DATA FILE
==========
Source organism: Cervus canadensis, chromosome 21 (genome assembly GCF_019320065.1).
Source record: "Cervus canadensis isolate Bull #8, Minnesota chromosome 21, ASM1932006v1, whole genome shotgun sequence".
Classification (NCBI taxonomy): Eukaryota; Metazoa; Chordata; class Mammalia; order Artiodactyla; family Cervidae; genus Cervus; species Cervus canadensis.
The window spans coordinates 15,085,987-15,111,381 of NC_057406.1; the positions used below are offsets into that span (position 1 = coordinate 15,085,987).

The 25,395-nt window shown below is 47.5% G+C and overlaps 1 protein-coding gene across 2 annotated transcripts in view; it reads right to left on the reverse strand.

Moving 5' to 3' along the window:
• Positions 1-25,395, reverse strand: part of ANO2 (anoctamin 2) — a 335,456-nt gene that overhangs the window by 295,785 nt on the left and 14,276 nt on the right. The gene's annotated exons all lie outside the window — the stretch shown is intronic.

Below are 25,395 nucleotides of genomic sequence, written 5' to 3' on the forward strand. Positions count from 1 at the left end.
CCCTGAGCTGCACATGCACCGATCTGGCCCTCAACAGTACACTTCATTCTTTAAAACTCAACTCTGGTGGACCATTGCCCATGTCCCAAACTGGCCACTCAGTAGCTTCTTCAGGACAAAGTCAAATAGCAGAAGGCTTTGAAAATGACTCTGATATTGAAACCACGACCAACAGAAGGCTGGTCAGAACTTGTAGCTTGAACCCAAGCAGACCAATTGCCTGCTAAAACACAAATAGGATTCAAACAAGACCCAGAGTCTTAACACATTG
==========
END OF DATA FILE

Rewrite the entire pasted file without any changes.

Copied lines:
Source organism: Cervus canadensis, chromosome 21 (genome assembly GCF_019320065.1).
Source record: "Cervus canadensis isolate Bull #8, Minnesota chromosome 21, ASM1932006v1, whole genome shotgun sequence".
Classification (NCBI taxonomy): Eukaryota; Metazoa; Chordata; class Mammalia; order Artiodactyla; family Cervidae; genus Cervus; species Cervus canadensis.
The window spans coordinates 15,085,987-15,111,381 of NC_057406.1; the positions used below are offsets into that span (position 1 = coordinate 15,085,987).

The 25,395-nt window shown below is 47.5% G+C and overlaps 1 protein-coding gene across 2 annotated transcripts in view; it reads right to left on the reverse strand.

Moving 5' to 3' along the window:
• Positions 1-25,395, reverse strand: part of ANO2 (anoctamin 2) — a 335,456-nt gene that overhangs the window by 295,785 nt on the left and 14,276 nt on the right. The gene's annotated exons all lie outside the window — the stretch shown is intronic.

Below are 25,395 nucleotides of genomic sequence, written 5' to 3' on the forward strand. Positions count from 1 at the left end.
CCCTGAGCTGCACATGCACCGATCTGGCCCTCAACAGTACACTTCATTCTTTAAAACTCAACTCTGGTGGACCATTGCCCATGTCCCAAACTGGCCACTCAGTAGCTTCTTCAGGACAAAGTCAAATAGCAGAAGGCTTTGAAAATGACTCTGATATTGAAACCACGACCAACAGAAGGCTGGTCAGAACTTGTAGCTTGAACCCAAGCAGACCAATTGCCTGCTAAAACACAAATAGGATTCAAACAAGACCCAGAGTCTTAACACATTG